This is two generations behind the current iPhone SoC, the A15 Bionic, but in comparison to its competitors, it is still a very capable and strong chip for ordinary tablet usage.

Geekbench benchmarks put the A13’s single-core performance at slightly over 1,300 points, multi-core performance at around 3,000 points, and Metal performance at roughly 7,200 points. These are all projected gains over the previous iPad model’s 1,100 single-core, 2,400 multi-core, and 5,300 Metal scores.

For an entry-level iPad that is the least expensive and serves as the foundation for the entire range, the power increase need not surpass that of the iPad mini or iPad Air.

It still has more than adequate power for the average iPad user who does not require the cutting-edge performance of the iPad Pro. When it comes to media consumption, web surfing, and reading, processing power is not particularly demanding.

Those in need of a little more punch should be prepared to pay a little more for the iPad mini, iPad Air, or iPad Pro.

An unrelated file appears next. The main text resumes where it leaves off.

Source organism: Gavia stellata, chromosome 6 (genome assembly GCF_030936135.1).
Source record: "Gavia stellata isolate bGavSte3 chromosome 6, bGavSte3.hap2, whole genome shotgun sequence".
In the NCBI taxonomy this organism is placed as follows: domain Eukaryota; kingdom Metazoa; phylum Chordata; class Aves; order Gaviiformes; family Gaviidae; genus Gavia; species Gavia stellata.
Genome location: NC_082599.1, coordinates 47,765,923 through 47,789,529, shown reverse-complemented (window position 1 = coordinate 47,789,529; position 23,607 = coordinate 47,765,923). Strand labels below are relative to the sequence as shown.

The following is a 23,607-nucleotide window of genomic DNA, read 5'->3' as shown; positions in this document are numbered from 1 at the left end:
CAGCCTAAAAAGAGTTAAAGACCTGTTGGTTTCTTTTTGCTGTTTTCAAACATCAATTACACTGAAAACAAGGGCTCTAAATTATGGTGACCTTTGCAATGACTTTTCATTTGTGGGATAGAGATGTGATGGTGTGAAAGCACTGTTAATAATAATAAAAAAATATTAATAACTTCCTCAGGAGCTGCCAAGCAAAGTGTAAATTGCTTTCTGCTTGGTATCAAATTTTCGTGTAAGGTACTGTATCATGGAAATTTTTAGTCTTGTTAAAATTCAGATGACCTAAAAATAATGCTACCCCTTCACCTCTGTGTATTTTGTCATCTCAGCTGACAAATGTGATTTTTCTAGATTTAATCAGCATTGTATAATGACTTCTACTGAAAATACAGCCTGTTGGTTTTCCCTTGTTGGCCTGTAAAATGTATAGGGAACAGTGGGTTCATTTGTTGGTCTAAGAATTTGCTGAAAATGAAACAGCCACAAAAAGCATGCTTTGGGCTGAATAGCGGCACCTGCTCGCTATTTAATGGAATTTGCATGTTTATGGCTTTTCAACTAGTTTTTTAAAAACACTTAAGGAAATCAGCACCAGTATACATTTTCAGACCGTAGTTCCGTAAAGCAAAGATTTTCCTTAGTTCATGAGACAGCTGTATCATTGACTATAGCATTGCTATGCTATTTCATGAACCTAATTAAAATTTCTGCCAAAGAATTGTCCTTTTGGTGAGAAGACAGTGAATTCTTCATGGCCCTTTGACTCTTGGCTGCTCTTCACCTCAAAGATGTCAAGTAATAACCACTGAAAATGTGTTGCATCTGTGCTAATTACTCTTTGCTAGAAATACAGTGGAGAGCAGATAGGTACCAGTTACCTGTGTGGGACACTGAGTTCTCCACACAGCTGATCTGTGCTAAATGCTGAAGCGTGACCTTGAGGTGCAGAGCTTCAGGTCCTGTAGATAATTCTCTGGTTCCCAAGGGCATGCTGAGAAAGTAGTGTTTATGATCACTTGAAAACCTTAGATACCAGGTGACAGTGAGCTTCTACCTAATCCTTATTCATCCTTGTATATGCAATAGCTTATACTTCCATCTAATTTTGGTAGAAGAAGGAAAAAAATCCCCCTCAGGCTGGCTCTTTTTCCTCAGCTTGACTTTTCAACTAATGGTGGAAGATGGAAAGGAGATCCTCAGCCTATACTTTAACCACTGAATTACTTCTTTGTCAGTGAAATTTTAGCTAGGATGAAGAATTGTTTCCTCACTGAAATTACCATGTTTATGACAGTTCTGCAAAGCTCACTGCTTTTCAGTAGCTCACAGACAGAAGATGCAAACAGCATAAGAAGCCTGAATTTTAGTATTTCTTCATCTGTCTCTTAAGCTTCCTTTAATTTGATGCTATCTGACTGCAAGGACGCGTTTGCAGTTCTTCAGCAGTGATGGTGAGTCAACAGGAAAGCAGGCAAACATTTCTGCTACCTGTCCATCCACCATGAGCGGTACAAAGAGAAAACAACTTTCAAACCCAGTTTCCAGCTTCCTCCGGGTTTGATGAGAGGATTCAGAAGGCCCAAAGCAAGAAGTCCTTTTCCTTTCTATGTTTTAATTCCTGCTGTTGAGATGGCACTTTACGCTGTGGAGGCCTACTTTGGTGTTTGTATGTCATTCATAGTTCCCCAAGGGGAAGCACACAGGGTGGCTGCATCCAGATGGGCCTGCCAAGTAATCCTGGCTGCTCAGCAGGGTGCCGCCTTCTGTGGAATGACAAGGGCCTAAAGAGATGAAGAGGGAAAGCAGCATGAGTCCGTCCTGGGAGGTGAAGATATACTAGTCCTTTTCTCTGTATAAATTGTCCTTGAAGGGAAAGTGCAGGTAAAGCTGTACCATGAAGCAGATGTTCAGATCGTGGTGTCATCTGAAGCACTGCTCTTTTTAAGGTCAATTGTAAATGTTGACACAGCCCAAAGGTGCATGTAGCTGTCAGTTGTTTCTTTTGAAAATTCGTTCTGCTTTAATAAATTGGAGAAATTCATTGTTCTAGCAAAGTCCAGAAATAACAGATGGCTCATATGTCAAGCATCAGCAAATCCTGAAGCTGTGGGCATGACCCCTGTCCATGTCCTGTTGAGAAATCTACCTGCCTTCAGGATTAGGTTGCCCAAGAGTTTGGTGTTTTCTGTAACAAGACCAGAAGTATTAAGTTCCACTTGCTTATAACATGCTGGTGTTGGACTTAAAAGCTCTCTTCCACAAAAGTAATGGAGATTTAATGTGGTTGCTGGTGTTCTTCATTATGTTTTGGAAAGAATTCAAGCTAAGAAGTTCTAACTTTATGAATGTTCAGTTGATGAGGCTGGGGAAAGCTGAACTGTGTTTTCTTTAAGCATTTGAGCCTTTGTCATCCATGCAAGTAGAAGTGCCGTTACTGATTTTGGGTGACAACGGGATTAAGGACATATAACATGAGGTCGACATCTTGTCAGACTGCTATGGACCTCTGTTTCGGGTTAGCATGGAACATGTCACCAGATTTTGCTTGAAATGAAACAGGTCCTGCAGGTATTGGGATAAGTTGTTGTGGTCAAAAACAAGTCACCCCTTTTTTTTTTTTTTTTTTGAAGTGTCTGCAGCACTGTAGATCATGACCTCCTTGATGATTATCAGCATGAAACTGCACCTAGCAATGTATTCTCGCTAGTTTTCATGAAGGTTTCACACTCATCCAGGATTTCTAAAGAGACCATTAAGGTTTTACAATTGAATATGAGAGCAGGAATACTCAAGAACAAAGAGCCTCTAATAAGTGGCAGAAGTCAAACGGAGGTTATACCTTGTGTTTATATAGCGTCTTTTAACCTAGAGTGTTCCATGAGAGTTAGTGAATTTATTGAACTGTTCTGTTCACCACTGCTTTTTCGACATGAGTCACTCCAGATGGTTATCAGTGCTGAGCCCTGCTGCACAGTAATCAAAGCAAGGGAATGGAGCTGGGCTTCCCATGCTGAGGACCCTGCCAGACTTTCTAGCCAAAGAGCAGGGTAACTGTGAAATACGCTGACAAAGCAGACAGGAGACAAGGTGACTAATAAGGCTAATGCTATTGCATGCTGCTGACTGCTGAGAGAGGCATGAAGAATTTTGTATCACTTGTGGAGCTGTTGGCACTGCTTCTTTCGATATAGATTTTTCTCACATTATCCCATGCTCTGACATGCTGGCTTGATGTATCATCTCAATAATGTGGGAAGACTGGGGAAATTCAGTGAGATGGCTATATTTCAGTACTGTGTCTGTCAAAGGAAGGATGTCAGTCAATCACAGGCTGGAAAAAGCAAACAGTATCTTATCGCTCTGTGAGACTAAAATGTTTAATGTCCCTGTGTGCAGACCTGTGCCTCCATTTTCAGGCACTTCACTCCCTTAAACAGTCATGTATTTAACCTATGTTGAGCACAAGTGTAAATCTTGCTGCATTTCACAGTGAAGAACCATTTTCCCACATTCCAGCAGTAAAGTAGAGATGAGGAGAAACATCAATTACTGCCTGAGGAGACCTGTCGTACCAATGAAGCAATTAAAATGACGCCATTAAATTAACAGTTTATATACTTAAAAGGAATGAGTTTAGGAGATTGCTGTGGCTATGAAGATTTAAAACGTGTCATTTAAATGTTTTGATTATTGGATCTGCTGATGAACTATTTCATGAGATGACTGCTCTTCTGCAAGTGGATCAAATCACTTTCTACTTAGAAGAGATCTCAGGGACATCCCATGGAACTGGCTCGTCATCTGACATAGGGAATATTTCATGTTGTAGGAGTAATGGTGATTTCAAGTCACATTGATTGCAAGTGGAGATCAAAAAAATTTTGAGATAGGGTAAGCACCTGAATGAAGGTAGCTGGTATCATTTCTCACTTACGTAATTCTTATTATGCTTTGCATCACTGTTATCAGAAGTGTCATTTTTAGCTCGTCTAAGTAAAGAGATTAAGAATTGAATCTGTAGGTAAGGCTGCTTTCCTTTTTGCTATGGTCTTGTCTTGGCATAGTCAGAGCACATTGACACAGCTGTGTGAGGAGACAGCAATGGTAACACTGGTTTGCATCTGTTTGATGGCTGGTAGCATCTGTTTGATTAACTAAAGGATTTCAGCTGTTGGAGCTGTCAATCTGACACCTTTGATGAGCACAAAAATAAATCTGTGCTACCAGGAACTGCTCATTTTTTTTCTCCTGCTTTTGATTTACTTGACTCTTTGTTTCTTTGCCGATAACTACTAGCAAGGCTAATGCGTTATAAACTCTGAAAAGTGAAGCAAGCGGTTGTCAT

Notable Camera Changes

On the back, you’ll find the standard 8-megapixel Wide camera with an f/2.4 aperture, 5x digital zoom, and support for HDR. That hasn’t changed in two generations, nor has the 1080p video recording at 30 frames per second with 3x zoom or the 720p 120 frames per second Slo-mo feature.

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The most significant enhancement is that Apple has finally upgraded the FaceTime HD camera from its long-standing 1.2-megapixel configuration to a 12-megapixel Ultra Wide setup. That is not a typographical error; this is a true 12-megapixel camera.

Along with the increased resolution, you now have a 2x zoom capability and an improved dynamic range for video up to 30 frames per second. Even video recording options have been upgraded from 720p to 1080p at 60 frames per second.

All of this contributes to the upgrade’s primary objective: Center Stage support, including the automatic tracking and zooming of the camera frame to match the user’s motions during a video conversation. 

With so many people using the iPad for video conversations, it’s only natural to update the camera sensor as well as add Center Stage. At the very least, home-based video conferencing will continue to exist for several more years.

Improved Storage, Gold Model Discontinued